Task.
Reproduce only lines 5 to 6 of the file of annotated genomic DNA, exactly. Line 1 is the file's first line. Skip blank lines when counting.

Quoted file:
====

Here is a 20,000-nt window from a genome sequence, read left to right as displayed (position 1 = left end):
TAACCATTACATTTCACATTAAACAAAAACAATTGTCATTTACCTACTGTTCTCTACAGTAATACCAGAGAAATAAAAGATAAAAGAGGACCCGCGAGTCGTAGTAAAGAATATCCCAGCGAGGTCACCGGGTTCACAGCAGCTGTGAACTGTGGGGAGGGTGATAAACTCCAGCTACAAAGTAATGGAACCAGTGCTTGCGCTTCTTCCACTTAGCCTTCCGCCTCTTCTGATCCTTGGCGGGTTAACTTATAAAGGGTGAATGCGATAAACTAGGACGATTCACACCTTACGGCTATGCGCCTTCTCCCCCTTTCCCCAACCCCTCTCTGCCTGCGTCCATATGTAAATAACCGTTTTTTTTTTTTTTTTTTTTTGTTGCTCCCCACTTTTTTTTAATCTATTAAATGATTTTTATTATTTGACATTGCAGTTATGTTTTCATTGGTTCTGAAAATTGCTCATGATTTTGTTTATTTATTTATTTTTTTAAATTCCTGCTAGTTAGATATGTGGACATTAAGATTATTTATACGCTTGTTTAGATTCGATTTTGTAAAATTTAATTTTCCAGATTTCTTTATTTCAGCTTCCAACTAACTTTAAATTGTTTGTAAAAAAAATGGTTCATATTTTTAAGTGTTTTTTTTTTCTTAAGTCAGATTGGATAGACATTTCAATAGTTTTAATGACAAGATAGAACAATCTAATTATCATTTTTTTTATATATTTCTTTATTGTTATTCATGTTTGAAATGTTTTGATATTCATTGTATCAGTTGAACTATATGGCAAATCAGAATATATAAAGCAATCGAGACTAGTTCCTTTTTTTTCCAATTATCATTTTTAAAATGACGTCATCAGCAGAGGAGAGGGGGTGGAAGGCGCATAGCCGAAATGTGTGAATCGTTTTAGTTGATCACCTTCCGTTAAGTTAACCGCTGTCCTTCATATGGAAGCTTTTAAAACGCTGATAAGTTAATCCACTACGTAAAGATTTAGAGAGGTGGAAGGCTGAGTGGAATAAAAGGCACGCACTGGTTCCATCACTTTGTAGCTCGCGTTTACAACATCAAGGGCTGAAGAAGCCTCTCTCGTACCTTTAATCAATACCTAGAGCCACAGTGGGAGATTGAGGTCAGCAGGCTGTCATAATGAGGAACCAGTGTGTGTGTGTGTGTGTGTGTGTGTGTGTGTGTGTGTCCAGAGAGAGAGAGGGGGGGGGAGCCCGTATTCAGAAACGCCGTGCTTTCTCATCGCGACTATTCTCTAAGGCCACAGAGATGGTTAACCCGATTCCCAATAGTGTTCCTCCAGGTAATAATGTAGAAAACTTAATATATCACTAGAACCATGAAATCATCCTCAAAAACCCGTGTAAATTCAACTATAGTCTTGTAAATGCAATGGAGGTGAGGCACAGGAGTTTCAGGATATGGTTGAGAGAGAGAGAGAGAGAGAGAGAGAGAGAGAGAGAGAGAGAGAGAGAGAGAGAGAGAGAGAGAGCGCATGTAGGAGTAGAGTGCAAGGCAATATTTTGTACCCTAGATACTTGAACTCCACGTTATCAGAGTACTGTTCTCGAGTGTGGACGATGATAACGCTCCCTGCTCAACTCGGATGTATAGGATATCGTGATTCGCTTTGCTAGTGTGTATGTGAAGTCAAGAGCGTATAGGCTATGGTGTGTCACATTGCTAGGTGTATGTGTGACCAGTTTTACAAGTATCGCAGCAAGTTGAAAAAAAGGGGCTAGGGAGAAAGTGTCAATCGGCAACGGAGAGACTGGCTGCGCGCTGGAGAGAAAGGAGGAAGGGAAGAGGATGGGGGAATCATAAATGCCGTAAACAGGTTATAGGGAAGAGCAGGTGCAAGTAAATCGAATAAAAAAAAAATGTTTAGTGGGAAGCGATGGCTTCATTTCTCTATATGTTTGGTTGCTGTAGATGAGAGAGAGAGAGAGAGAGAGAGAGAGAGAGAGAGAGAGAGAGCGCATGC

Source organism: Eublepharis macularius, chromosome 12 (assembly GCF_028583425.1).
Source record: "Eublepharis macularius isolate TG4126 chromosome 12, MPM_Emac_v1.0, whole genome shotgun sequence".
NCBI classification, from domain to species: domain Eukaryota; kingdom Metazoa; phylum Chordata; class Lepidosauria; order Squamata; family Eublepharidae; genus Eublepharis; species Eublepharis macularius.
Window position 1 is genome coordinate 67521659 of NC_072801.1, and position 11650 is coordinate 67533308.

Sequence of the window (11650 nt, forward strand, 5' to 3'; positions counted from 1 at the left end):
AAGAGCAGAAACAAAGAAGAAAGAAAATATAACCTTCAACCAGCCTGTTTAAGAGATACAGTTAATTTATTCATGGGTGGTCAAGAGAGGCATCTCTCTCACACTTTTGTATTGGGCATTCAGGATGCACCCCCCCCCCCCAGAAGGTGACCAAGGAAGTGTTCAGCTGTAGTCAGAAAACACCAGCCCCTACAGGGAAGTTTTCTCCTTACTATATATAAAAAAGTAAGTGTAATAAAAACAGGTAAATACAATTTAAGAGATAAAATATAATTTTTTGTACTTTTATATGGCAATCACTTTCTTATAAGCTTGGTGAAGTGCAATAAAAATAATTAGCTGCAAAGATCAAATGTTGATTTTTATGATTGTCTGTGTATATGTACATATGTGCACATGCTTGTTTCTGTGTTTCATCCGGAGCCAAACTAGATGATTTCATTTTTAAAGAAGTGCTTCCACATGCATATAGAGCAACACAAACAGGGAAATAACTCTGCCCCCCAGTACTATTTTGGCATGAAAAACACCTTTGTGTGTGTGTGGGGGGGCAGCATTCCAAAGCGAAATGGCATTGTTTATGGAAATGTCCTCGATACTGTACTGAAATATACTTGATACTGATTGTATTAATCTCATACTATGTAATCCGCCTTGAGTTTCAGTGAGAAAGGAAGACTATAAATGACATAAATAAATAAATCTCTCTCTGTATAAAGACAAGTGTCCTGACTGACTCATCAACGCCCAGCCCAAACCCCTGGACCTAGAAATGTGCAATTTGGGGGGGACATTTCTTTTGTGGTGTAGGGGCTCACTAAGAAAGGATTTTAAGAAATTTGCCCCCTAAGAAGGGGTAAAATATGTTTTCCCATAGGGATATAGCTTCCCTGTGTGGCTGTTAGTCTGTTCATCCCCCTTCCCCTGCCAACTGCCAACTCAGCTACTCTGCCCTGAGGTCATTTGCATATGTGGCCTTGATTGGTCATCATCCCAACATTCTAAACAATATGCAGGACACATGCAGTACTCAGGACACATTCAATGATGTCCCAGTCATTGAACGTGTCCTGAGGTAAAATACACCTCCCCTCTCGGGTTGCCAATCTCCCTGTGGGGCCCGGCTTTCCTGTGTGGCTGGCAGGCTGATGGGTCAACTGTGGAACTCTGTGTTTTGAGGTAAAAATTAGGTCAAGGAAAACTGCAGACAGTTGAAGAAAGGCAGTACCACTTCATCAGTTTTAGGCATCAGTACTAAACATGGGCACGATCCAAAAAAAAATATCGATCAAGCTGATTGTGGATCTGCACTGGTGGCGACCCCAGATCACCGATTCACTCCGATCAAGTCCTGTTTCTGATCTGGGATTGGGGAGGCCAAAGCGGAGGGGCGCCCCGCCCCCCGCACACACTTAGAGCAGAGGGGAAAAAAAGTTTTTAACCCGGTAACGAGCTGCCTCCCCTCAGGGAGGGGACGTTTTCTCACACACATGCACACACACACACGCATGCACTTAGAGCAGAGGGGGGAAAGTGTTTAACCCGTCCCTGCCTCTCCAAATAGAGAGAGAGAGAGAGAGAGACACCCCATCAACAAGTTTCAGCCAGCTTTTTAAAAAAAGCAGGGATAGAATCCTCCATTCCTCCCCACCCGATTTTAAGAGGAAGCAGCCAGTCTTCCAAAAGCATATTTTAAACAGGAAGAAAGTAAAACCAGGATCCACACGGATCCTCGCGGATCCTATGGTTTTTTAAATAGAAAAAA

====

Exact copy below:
NCBI classification, from domain to species: domain Eukaryota; kingdom Metazoa; phylum Chordata; class Lepidosauria; order Squamata; family Eublepharidae; genus Eublepharis; species Eublepharis macularius.
Window position 1 is genome coordinate 67521659 of NC_072801.1, and position 11650 is coordinate 67533308.